Verizon Wireless buyout drive is all about the dollar signs

U.S. mobile users aren't likely to see a difference if Verizon buys Vodafone's share of its mobile business

The price Verizon might pay to buy out its mobile subsidiary, reportedly US$100 billion or more, is the most important thing that mobile users need to know about the potential deal.

Vodafone Group, which owns 45 percent of Verizon Wireless, confirmed on Thursday that it is in talks with Verizon Communications to sell its minority stake to the U.S. parent company. Vodafone cautioned that there's no guarantee they'll be able to make a deal, but the companies have talked about it before and may be more motivated than ever. Verizon declined to comment.

If Verizon does take the leap, it's likely to be the biggest telecommunications deal in U.S. history. But consumers shouldn't look for big changes in mobile phones or services from Verizon after its wireless partner is sent packing, industry analysts said. If anything, they might just take it as one more sign that they're well-loved.

"It just shows you how attractive this market is," said analyst Roger Entner of Recon Analytics. The Verizon Wireless deal would come on top of several other transactions in the billions just over the past year: Japan's SoftBank bought control of Sprint for $21.6 billion, T-Mobile paid $1.5 billion plus stock for MetroPCS, and AT&T agreed to buy Leap Wireless at a total cost of nearly $1.2 billion.

"Everybody, from the big to the small, is betting on this market," Entner said.

That's because U.S. consumers are buying into mobile technology and services in a big way and looking to combine the wireless experience with wireline TV and broadband, he said.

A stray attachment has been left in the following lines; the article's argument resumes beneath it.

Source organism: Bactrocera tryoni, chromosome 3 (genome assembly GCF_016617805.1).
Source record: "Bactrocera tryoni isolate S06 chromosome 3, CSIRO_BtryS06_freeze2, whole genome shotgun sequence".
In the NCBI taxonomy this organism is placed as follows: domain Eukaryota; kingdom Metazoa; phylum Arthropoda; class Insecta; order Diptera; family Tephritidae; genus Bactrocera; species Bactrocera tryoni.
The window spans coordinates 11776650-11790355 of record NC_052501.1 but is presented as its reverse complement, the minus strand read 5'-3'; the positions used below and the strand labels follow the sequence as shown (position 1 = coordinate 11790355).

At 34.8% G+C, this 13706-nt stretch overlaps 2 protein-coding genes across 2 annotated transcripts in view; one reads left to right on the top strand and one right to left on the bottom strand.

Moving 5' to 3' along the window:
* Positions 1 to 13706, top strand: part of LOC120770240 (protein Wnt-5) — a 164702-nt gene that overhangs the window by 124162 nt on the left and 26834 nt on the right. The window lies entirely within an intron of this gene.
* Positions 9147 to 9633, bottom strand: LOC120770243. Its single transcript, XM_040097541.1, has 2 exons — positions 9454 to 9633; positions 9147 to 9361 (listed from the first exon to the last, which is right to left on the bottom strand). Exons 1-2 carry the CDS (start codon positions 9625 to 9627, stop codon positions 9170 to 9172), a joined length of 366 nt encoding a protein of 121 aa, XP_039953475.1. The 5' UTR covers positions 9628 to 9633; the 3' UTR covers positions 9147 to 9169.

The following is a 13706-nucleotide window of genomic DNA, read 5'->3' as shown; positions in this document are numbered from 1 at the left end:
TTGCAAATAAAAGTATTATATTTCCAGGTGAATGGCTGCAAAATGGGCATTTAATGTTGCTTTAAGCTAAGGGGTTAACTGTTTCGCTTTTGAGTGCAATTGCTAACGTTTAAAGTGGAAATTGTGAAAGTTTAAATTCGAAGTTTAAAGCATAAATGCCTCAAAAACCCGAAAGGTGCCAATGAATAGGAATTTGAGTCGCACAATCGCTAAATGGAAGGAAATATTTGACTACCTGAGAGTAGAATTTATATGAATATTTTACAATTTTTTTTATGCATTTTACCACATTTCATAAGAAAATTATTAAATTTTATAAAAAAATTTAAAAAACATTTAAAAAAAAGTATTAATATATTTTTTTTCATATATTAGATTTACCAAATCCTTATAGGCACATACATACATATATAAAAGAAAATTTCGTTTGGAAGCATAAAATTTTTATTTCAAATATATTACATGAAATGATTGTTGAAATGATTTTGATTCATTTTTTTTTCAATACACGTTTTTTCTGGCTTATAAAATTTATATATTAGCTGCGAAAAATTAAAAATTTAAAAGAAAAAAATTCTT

"Americans are seeing the value of it," Entner said. "We are leading the wireless broadband, and smartphone, and integrated communications world."

Verizon just wants to put more money behind a good investment, Entner said. The deal might be coming together now partly because interest rates are expected to rise, increasing Verizon's potential cost of borrowing to finance the buyout.

Taking full control of Verizon Wireless would also simplify the company's management, eliminating the separate board of directors overseeing the mobile subsidiary and some redundant administrative functions. Bringing its wired and wireless businesses fully into one company might make it a bit easier for Verizon to offer combined services, he added.

"For the subscribers, I don't think much will change," Entner said. A wholly owned Verizon mobile business wouldn't be significantly more competitive, either. Nor would Verizon's debt load, reportedly $50 million or more, weaken the company. In time, the buyout would pay for itself, Entner said.

"At roughly $2,000 per subscriber, it's not even outlandishly expensive," he said. Cingular paid more per subscriber to acquire AT&T Wireless in 2004, according to Entner.

"For U.S. consumers, there won't be any noticeable difference," said Chetan Sharma, founder and president of Chetan Sharma Consulting.

Where a Verizon-Vodafone deal could have repercussions is in Europe, because Vodafone might use the proceeds to acquire weaker mobile operators there, Sharma said.

For Vodafone, a U.K.-based company that's involved in mobile businesses on six continents, Verizon's interest in buying now may be a lifeline.